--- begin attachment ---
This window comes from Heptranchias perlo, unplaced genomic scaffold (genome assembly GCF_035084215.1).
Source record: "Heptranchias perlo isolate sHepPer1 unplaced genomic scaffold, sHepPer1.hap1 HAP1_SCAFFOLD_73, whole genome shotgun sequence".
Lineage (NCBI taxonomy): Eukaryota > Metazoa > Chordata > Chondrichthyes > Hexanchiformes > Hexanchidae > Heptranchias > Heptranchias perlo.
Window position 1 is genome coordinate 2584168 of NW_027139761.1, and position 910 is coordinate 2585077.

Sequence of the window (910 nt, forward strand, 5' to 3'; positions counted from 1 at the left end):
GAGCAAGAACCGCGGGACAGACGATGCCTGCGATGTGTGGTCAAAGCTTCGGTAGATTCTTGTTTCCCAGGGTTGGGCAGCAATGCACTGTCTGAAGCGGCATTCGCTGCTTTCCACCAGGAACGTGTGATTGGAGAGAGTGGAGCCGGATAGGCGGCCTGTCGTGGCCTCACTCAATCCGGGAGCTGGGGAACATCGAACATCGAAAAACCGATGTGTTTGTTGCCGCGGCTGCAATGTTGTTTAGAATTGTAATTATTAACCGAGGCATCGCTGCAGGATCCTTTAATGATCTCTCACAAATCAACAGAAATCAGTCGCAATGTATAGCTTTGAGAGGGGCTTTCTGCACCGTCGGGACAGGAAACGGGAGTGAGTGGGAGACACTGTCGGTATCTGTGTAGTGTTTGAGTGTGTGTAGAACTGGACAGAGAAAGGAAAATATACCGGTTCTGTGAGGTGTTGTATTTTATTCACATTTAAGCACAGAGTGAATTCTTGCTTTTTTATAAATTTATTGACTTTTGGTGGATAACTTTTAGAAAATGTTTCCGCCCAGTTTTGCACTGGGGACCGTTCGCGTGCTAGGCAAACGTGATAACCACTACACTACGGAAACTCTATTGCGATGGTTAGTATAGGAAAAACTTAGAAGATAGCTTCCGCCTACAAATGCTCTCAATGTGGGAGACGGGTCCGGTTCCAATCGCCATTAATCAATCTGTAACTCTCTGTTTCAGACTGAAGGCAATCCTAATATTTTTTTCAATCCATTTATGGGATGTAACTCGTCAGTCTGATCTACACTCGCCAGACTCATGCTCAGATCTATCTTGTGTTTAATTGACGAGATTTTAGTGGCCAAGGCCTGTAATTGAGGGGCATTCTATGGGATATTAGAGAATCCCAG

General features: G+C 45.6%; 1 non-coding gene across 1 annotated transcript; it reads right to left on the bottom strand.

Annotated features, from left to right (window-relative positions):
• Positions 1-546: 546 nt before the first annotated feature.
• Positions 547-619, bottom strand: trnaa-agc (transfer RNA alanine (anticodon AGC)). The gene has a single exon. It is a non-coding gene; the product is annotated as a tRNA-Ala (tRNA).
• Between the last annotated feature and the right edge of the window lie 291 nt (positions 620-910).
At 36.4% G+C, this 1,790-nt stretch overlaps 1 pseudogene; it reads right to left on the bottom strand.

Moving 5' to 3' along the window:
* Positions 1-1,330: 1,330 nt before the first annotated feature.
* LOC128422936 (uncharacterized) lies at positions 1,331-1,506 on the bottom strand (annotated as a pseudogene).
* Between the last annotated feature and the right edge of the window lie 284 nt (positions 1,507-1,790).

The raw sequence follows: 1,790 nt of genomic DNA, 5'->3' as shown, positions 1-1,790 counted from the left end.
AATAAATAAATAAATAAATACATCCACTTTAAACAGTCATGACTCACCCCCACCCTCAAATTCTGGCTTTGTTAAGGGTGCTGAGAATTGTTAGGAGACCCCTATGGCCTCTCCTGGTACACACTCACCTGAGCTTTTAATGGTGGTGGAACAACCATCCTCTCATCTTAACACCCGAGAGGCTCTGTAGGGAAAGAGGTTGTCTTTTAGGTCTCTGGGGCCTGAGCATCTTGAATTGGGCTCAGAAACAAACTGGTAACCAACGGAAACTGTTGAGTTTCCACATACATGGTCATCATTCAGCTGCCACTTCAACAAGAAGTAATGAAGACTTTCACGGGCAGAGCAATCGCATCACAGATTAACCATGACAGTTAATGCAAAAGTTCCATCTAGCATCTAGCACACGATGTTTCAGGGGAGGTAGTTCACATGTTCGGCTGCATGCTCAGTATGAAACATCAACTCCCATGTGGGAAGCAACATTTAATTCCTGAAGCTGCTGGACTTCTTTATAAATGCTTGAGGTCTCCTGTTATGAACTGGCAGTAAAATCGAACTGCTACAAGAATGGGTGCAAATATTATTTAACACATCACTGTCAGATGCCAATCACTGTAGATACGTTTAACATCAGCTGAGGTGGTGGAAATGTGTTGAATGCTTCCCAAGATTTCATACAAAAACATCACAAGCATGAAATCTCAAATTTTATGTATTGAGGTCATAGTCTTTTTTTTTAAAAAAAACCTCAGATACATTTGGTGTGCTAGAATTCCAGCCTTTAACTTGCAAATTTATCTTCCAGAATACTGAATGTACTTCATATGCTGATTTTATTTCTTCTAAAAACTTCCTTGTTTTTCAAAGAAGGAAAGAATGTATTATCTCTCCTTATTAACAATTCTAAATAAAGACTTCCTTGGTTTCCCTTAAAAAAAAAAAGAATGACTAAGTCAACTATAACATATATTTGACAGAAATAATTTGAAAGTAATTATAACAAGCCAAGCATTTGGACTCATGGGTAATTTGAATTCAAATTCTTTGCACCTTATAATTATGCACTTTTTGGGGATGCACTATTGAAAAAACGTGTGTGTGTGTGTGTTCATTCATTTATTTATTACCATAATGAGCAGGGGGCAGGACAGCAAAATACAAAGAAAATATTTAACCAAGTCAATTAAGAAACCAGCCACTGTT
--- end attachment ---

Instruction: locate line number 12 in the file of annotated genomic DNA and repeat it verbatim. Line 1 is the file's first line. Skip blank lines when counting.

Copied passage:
At 36.4% G+C, this 1,790-nt stretch overlaps 1 pseudogene; it reads right to left on the bottom strand.